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A photograph of the CBC building in Toronto on April 4, 2012.

The Canadian Press

Closer read

Re What Canadians Should Understand About The Federal UNDRIP Bill (Dec. 8) and What Does UNDRIP Stand For? (Editorial, Dec. 8): Bill C-15 seems to miss the need for legislation that clarifies the relation of common law decisions to the asserted rights in the United Nations Declaration on the Rights of Indigenous Peoples.

To take one small example, consider Article 26.1: “Indigenous peoples have the right to the lands, territories and resources which they have traditionally owned, occupied or otherwise used or acquired.” This language is legally imprecise. However, several Supreme Court decisions have resulted in a concept of “Indigenous title” shaped by both the common law and the Indigenous understanding of possession of, and responsibility for, traditional lands.

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Why not develop legislation to clarify that our concept of Indigenous title is what Article 26.1 means in Canada?

Graham Brown Waterloo, Ont.

There is no consensus as to whether passing the United Nations Declaration on the Rights of Indigenous Peoples into law would be good for Indigenous people or Canada. However, I think we can all agree that it would be great for the legal profession.

Les Shinder Ottawa


Re Hundreds Of CBC Staff Sign Open Letter Against Broadcaster’s Paid-Content Plans (Dec. 9): I believe there is nothing more deceptive than a publisher using paid content: advertising that looks or sounds like editorial coverage, without making it very apparent to users that the content has been paid for by a third party.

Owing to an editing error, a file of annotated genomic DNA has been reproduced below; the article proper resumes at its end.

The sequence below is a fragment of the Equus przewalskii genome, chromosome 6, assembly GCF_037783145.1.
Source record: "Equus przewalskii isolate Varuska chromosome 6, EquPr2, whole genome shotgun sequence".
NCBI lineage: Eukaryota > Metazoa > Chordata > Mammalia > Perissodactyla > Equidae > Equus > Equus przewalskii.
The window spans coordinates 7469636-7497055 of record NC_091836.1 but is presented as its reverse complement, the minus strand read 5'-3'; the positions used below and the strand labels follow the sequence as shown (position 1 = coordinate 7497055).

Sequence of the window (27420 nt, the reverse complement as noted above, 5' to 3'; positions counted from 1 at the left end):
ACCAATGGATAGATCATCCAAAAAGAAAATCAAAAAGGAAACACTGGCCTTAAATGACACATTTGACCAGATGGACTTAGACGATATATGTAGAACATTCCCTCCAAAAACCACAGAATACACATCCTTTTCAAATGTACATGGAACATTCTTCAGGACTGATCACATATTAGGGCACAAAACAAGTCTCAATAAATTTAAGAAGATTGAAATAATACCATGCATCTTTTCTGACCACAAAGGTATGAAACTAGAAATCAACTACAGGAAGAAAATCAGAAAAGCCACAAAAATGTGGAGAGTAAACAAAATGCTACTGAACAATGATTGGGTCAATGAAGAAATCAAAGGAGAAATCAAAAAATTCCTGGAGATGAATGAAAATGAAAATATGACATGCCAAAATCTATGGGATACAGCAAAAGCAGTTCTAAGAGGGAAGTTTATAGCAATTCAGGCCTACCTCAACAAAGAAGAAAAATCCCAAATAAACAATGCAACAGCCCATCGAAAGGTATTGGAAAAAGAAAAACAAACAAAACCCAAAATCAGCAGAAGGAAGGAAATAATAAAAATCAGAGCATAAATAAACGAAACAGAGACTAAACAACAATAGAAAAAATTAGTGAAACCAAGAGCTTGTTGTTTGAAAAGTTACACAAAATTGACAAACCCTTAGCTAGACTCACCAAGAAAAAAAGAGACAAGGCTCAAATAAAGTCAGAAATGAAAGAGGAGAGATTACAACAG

If the CBC needs ad revenue, then it should sell ads. At least users would know that it is a paid advertisement. Paid content feels deceptive unless it is explicitly labelled. The CBC should stop this intolerable practice immediately, and the senior executives that allowed it should be fired. The CBC has lost my trust.

David Bell Toronto

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The solution to this problem that has driven the CBC to pursue branded content can be found in the funding formula recommended by a parliamentary committee established in 2008 by Stephen Harper’s government.

That committee recommended annual funding of $40 per capita, which is $8 higher than the current level. If the federal government were to adopt this formula, it would generate more than $300-million, enabling the CBC to abandon all advertising and branded content.

The private sector, which is also cash-strapped, would benefit as well.

Tony Manera Former president, CBC/Radio-Canada; Ottawa

As long as the CBC is a public broadcaster, supported by public funds and tasked with a public mandate, the public is right to make noise when it does things that citizens find outrageous. Let the noise begin!

Eric Pelletier Chelsea, Que.

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Conservation consequences

Re Ontario Defends Conservation Proposals (Dec. 8): The Ford government seems ignorant of the role conservation authorities play in not only protecting the Greenbelt but all of Southern Ontario from flooding, erosion and polluted drinking water.

More important, its action would cause huge tax bills for remediation from potential calamities. Developers leaning on government to trash 75 years of “common sense” land-use planning would probably not pay for these damages.

How can Ontario ignore the municipalities and individuals who have been advising against this “high-level bombing,” as David Crombie describes the situation? It sounds as though the public is preparing to throw the bomb back.